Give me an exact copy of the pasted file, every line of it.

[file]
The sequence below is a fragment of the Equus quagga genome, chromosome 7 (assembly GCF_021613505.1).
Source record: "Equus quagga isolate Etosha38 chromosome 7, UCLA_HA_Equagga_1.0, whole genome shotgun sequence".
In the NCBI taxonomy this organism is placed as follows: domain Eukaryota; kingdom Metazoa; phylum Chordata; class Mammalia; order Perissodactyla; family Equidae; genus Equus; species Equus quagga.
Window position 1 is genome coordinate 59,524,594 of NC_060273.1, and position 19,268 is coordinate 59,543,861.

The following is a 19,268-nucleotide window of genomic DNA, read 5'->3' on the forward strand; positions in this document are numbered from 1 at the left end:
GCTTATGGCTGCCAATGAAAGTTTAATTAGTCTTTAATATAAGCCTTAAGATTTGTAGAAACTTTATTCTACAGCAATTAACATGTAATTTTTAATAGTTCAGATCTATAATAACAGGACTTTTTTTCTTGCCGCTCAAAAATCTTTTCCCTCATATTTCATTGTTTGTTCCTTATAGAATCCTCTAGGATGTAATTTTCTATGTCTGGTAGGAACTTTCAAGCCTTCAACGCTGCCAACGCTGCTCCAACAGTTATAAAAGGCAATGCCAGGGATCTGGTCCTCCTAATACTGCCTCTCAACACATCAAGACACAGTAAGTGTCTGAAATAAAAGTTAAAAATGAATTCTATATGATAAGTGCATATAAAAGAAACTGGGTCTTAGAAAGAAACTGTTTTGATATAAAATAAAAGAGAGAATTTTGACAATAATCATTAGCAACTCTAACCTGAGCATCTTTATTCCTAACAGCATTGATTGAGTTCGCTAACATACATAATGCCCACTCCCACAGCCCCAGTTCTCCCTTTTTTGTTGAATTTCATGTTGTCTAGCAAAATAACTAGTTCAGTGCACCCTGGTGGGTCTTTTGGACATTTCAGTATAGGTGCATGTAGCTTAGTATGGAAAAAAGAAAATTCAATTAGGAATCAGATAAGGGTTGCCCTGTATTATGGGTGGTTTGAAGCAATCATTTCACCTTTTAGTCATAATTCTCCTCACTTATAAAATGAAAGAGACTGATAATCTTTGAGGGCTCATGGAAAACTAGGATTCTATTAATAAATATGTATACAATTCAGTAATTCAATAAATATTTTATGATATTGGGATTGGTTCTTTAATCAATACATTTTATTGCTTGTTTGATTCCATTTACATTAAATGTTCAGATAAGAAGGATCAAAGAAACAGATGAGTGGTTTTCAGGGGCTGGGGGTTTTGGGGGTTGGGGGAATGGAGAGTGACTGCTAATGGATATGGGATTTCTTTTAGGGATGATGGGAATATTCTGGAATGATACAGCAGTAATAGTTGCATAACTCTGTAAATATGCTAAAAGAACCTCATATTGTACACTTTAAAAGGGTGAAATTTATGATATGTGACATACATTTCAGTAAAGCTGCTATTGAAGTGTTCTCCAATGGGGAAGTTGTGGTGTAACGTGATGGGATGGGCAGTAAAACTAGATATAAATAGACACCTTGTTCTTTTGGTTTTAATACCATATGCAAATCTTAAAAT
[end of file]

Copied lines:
The sequence below is a fragment of the Equus quagga genome, chromosome 7 (assembly GCF_021613505.1).
Source record: "Equus quagga isolate Etosha38 chromosome 7, UCLA_HA_Equagga_1.0, whole genome shotgun sequence".
In the NCBI taxonomy this organism is placed as follows: domain Eukaryota; kingdom Metazoa; phylum Chordata; class Mammalia; order Perissodactyla; family Equidae; genus Equus; species Equus quagga.
Window position 1 is genome coordinate 59,524,594 of NC_060273.1, and position 19,268 is coordinate 59,543,861.

The following is a 19,268-nucleotide window of genomic DNA, read 5'->3' on the forward strand; positions in this document are numbered from 1 at the left end:
GCTTATGGCTGCCAATGAAAGTTTAATTAGTCTTTAATATAAGCCTTAAGATTTGTAGAAACTTTATTCTACAGCAATTAACATGTAATTTTTAATAGTTCAGATCTATAATAACAGGACTTTTTTTCTTGCCGCTCAAAAATCTTTTCCCTCATATTTCATTGTTTGTTCCTTATAGAATCCTCTAGGATGTAATTTTCTATGTCTGGTAGGAACTTTCAAGCCTTCAACGCTGCCAACGCTGCTCCAACAGTTATAAAAGGCAATGCCAGGGATCTGGTCCTCCTAATACTGCCTCTCAACACATCAAGACACAGTAAGTGTCTGAAATAAAAGTTAAAAATGAATTCTATATGATAAGTGCATATAAAAGAAACTGGGTCTTAGAAAGAAACTGTTTTGATATAAAATAAAAGAGAGAATTTTGACAATAATCATTAGCAACTCTAACCTGAGCATCTTTATTCCTAACAGCATTGATTGAGTTCGCTAACATACATAATGCCCACTCCCACAGCCCCAGTTCTCCCTTTTTTGTTGAATTTCATGTTGTCTAGCAAAATAACTAGTTCAGTGCACCCTGGTGGGTCTTTTGGACATTTCAGTATAGGTGCATGTAGCTTAGTATGGAAAAAAGAAAATTCAATTAGGAATCAGATAAGGGTTGCCCTGTATTATGGGTGGTTTGAAGCAATCATTTCACCTTTTAGTCATAATTCTCCTCACTTATAAAATGAAAGAGACTGATAATCTTTGAGGGCTCATGGAAAACTAGGATTCTATTAATAAATATGTATACAATTCAGTAATTCAATAAATATTTTATGATATTGGGATTGGTTCTTTAATCAATACATTTTATTGCTTGTTTGATTCCATTTACATTAAATGTTCAGATAAGAAGGATCAAAGAAACAGATGAGTGGTTTTCAGGGGCTGGGGGTTTTGGGGGTTGGGGGAATGGAGAGTGACTGCTAATGGATATGGGATTTCTTTTAGGGATGATGGGAATATTCTGGAATGATACAGCAGTAATAGTTGCATAACTCTGTAAATATGCTAAAAGAACCTCATATTGTACACTTTAAAAGGGTGAAATTTATGATATGTGACATACATTTCAGTAAAGCTGCTATTGAAGTGTTCTCCAATGGGGAAGTTGTGGTGTAACGTGATGGGATGGGCAGTAAAACTAGATATAAATAGACACCTTGTTCTTTTGGTTTTAATACCATATGCAAATCTTAAAAT